I have way too much on my plate: teaching, grading, planning, meetings, grad school, homework, housework, cooking, shopping, commuting, and the list goes on and on. So very early on in this semester, my body decided that all of that was just way more than it could handle, and I got slammed with the worst illness I’ve had in the long time. It appears to be quite the package deal: nausea, stomach pain, fever, headache, sore throat, cough, runny nose, etc. It was like my body was saying, “Alright, listen up, princess. If you’re not going to slow down and get the rest you need, I’m going to hit you with everything I’ve got. Try to take a couple Tylenol and push your way through THIS! Ha!! I dare you!!!”
It’s an all-out war. Score so far? My body: 3. Me: 0.
It’s days like today that I really start to think about that other life. You know, the one I would have had if I’d gotten pregnant way back when we started trying. I’d have a couple, or maybe three kids by now, and my days would be full of mommy things–trips to the park, bath times, organic baby food. Yes, there would still be stress and pressure, but it would be different, and somehow, much simpler. I take a look at that other Me, and I can’t help envying her and wishing, even now, that there was a way we could trade places.
On the other hand—
If I were a mother, I wouldn’t be pursuing my Masters in English Literature and Rhetoric. I wouldn’t be presenting at the upcoming Southern Colorado Rhetoric Symposium. I wouldn’t have traveled to Costa Rica, Italy, Greece, and France. I wouldn’t be planning a tour to England, France, Switzerland, and Italy in 2012. I wouldn’t be taking a group of high schoolers to go see A Midsummer Night’s Dream at the Denver Performing Arts Center next week. I wouldn’t get long, romantic evenings with my husband without a babysitter. I wouldn’t have the privilege of talking about my favorite books every day with 98 incredibly smart, sweet, insightful, and talented teenagers. I wouldn’t be dreaming about getting my Ph.D., moving to Europe, and writing books.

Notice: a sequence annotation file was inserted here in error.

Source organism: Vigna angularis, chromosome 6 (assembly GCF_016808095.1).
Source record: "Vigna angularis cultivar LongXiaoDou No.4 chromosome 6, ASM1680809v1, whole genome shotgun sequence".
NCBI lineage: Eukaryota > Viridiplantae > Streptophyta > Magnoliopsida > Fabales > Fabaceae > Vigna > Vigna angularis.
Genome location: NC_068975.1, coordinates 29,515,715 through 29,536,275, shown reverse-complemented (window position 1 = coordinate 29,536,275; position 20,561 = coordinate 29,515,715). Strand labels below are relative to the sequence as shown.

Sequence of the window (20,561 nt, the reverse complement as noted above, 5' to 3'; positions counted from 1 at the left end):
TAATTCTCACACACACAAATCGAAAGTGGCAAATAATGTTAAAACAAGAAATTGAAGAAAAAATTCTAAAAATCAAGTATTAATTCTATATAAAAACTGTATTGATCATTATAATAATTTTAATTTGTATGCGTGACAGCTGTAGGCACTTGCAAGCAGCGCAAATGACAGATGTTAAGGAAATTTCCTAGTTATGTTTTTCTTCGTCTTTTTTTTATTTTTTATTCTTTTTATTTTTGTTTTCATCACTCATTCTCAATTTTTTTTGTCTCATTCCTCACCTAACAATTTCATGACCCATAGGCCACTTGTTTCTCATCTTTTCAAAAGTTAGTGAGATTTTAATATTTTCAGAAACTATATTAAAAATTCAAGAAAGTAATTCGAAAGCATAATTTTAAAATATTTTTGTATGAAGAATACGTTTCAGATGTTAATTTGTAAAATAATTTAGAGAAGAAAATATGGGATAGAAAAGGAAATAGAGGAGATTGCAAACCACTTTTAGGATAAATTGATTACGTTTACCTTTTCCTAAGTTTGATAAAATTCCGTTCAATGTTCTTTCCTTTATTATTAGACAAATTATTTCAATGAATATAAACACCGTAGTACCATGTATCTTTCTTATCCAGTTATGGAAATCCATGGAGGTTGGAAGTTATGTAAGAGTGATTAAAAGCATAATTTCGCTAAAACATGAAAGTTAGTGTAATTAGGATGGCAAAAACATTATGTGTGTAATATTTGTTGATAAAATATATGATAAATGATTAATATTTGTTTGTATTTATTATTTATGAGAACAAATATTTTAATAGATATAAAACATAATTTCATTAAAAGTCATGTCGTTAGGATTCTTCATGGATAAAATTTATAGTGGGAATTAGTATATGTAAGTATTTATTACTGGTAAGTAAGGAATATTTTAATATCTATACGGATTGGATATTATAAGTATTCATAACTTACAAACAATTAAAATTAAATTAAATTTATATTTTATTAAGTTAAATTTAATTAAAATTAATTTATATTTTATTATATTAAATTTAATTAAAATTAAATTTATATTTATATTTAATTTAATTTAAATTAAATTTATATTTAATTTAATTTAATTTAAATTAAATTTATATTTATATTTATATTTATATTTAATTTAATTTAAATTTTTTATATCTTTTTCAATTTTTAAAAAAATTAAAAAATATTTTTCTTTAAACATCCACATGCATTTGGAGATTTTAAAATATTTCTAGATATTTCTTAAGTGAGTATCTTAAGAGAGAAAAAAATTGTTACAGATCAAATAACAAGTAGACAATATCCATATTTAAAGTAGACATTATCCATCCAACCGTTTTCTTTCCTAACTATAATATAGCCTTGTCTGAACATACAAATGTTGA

It takes a long time to build a new dream for yourself when you realize the one you’ve been building since childhood isn’t the dream God has for you. It takes a lot of working through stuff, a lot of accepting, a lot of peace-making. But after a while, your perspective starts to change. You’re more acutely aware of the bajllion blessings that get showered down on you every day. You’re overwhelmed by God’s goodness and faithfulness to you, even when you were railing against Him for what He wasn’t giving you.
And you start to realize just how beautifully half full that glass really is.